Years ago, when children were asked what they wanted to be when they grew up, they often answered firefighter, astronaut, or teacher. Today, they’d likely say pop star, tech entrepreneur, or professional athlete.
And why not be a pro athlete? Famous and admired, many get paid a lot of money to have fun playing sports. They devote years to perfecting their skills and competing to become the best. And given the long odds of making it, getting drafted by a pro team, signing a contract, or a getting a sponsorship deal can feel like winning the lottery.
But for every savvy athlete-business whiz like basketball stars Magic Johnson or LeBron James, there are hundreds more who squander their earnings by getting involved in sketchy investment schemes, bankrolling risky ventures like restaurants, hiring family and friends for nonessential jobs, or simply living beyond their means.
A widely cited 2009 Sports Illustrated story reported that many NFL and NBA players faced significant financial strain within a few years of retiring from their sports. The NBA doesn’t maintain a record, but makes it a priority to ensure that players have access to financial education.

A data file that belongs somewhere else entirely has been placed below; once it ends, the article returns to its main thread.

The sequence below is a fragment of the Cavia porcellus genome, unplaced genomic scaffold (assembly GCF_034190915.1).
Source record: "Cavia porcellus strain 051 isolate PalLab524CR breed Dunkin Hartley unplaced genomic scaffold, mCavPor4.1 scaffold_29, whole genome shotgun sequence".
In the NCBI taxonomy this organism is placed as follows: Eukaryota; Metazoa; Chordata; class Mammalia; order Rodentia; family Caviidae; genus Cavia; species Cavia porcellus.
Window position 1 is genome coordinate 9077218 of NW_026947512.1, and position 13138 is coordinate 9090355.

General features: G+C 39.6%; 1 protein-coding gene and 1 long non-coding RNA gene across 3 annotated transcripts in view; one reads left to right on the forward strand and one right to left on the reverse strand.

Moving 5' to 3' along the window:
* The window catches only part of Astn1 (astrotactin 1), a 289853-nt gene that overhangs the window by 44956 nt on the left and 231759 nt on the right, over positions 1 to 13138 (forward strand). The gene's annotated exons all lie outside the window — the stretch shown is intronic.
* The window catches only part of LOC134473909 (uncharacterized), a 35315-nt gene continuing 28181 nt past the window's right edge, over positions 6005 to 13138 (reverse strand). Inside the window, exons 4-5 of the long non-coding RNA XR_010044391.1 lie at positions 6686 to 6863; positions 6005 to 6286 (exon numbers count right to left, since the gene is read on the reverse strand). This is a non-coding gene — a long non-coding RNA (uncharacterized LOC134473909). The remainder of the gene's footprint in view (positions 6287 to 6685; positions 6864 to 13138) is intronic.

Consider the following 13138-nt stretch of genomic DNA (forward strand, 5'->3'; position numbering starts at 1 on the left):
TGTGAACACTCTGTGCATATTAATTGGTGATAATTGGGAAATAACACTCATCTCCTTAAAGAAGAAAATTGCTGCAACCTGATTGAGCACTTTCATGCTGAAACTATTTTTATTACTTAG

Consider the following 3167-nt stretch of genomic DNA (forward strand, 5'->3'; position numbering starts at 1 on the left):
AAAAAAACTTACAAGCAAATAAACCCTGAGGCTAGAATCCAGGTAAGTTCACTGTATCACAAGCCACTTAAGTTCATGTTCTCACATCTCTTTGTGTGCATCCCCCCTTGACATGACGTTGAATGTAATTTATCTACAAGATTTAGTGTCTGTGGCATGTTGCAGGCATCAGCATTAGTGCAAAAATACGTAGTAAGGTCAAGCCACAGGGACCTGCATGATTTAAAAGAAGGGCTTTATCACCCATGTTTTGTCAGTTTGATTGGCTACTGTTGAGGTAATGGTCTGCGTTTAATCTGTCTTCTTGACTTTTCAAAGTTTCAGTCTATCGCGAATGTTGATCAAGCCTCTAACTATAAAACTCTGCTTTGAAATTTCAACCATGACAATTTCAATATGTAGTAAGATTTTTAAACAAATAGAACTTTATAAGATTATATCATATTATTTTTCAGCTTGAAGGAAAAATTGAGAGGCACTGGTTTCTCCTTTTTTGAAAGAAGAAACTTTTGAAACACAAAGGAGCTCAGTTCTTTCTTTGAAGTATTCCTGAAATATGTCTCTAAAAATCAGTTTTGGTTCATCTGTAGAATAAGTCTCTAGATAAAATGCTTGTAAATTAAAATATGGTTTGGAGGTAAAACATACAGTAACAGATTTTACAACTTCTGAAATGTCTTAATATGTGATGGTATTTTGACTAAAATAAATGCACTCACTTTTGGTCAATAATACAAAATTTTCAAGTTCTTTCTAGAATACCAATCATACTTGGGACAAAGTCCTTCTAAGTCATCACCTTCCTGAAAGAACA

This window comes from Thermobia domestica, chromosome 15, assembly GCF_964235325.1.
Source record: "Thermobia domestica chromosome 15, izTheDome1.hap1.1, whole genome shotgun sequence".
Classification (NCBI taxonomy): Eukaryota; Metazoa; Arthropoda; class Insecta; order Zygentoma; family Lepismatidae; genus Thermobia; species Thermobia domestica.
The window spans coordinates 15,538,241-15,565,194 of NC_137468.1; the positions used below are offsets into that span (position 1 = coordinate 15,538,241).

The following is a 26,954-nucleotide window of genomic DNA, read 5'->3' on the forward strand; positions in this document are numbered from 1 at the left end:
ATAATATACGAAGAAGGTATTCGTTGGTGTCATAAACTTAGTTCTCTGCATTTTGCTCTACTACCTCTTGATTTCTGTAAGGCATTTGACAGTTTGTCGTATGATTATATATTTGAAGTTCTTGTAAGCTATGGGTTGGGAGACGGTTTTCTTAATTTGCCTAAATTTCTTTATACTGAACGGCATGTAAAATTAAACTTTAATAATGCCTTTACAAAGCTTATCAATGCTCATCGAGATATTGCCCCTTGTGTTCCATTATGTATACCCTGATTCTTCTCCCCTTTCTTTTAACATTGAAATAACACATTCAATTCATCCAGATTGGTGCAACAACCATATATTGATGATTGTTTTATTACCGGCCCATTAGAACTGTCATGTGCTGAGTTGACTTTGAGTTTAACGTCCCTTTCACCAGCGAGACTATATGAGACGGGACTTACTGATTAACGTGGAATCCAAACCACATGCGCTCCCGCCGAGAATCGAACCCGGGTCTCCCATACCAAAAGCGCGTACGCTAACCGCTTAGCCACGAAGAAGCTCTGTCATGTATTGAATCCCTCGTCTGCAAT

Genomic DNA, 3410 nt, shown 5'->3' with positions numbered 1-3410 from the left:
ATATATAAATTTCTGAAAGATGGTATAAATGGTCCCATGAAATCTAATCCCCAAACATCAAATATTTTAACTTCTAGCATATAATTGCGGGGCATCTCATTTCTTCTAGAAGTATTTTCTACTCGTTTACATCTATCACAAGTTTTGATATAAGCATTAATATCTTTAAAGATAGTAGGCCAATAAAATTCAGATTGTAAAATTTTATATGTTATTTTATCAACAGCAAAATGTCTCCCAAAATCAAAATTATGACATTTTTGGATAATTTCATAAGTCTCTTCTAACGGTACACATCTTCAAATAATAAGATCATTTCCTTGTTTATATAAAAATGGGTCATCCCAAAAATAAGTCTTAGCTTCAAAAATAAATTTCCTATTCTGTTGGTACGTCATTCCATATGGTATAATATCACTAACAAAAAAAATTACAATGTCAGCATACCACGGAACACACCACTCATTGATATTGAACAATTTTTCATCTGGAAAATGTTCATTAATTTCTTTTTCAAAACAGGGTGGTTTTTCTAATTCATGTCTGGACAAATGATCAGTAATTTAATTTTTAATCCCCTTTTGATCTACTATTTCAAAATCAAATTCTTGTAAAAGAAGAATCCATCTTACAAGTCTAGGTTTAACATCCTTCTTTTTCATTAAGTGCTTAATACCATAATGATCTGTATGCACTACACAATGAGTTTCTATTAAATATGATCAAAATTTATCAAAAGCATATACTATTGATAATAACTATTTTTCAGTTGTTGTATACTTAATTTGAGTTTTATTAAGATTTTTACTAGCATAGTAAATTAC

Whatever the number, athletes have no shortage of hangers-on eager to solicit them to invest in business ideas or fast-talking acquaintances offering to become their financial advisers. What can be in short supply are experts with sophisticated business expertise willing to share their time and knowledge to teach athletes how to make more-informed business moves.
Some Harvard Business School (HBS) students and their professor, Anita Elberse, want to change that. This fall, they launched “Harvard Business School and the NBA: Crossover into Business,” a semester-long program in partnership with the NBA that offers 10 active and recently active players a chance to develop their business acumen and explore business interests with the help of M.B.A. student-mentors.
“This is all about giving them the tools to get smarter and to make better decisions,” said Elberse, the Lincoln Filene Professor of Business Administration, who leads the program and teaches the popular M.B.A. course “The Business of Entertainment, Media and Sports.”
“I think where it started for me was the realization that many, many athletes make a lot of money during their careers; then they lose it very quickly after their careers,” said Elberse, who runs an executive education program each spring that’s attracted the likes of NBA All Star Dwyane Wade and actor/rapper LL Cool J. “The statistics are pretty sobering. So we said, can we help? We have students who are really willing to help and I think they are more trustworthy than your average person who comes out of the woodwork simply because these players are now rich.”